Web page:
employee it all comes down to your debt servicing. So you could be a
part-time person or a full-time person but if the income is there to qualify
for the certain amount that you're looking for
it doesn't really matter. Start times could matter if you've started and
you're still on probationary period with your employer, that could definitely
effect. If you're self-employed we actually like to take a two-year average
for self-employed or contractors we kind of look at them as self-employed as
well, because their income can fluctuate, you can vary when the banks actually
want to see like a two-year kind of like an average, to see how the income has
been the last few years.
Is there a difference between mortgage specialist-
I mean like applying for mortgage specialist with a bank versus an
Yeah, a little bit so applying what the mortgage specialist
with a bank is you're dealing with the bank employee, so you're dealing with
someone who is very familiar with bank policies, bank procedures -someone who has
direct access to the employees at the bank as well which are the underwriters
which is someone that is going to look at your deal, someone was going to
approve your deal, is also- they work for the bank.
So they have direct access to the underwriters, they have direct access to
any other bank, different groups of the bank that they might need to reach out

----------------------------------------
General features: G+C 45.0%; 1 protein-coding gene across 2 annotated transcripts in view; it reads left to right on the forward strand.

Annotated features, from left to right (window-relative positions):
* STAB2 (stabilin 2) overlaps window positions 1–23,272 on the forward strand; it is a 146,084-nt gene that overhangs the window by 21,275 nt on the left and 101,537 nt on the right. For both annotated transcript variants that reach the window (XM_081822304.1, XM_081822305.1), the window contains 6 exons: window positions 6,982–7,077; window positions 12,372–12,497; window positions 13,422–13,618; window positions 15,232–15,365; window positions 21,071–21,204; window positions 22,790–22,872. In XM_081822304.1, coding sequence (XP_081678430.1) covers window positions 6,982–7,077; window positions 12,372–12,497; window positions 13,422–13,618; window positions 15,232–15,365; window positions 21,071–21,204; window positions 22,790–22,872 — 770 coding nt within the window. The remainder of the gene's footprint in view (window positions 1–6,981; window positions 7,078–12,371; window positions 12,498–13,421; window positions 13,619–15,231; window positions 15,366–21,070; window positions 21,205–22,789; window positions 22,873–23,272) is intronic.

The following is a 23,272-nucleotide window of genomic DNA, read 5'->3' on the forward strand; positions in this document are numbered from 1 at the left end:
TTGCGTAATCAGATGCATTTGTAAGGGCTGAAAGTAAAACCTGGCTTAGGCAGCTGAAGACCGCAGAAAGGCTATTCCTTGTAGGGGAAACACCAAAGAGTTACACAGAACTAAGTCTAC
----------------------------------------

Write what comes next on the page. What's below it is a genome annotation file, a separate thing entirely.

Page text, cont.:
to regarding your accounts and you might need, anything like that, and the biggest
difference I find between a mortgage specialist at a bank and a broker is a
mortgage specialist at the bank, they kind of have to go through constant
learning on a yearly basis. We have to go through annual courses and annual
certifications and we also know our bank policies inside and out because banking
as a financial institution, the industry is constantly changing. So it means
policies are changing procedures are changing and once you kind of focus you
kind of become that specialist.
Going back to some of the steps in terms of
getting pre-approved for a mortgage, do you also need some sort of collateral?
That like, whether it's a personal asset in terms of getting mortgage?
Absolutely, so in the mortgage process the collateral is actually the house
you're looking at buying. So that is going to be the collateral that you do
so we will- the bank will actually use that as a collateral.
Okay. Do you have any other things
to add in terms of getting pre-approved,
how to get pre-approved?
I would recommend when you do look at getting pre-approved for a
mortgage definitely, definitely do your research and the people that you're
talking to- a specialist or the independent broker, it should be someone
who is willing to work for your best interest in mind right. So
checking who has the best interest for you, who's going to work hard for you.
Everyone's situation is a little bit different, not everyone is 'cookie cut' is
what I'll have to call it. I used to really kind of take an interview of the
person that's gonna be working for you like as you might be taking an interview
for someone else or someone's gonna be-
like a real estate agent? Correct.
Doing that is because the financing part is just as important as the home
buying or finding part.
Okay, perfect. Well thank you very much for the
information. Thank you everyone for joining us, and we'll catch you next time.
That's another edition of Homebuyer's School.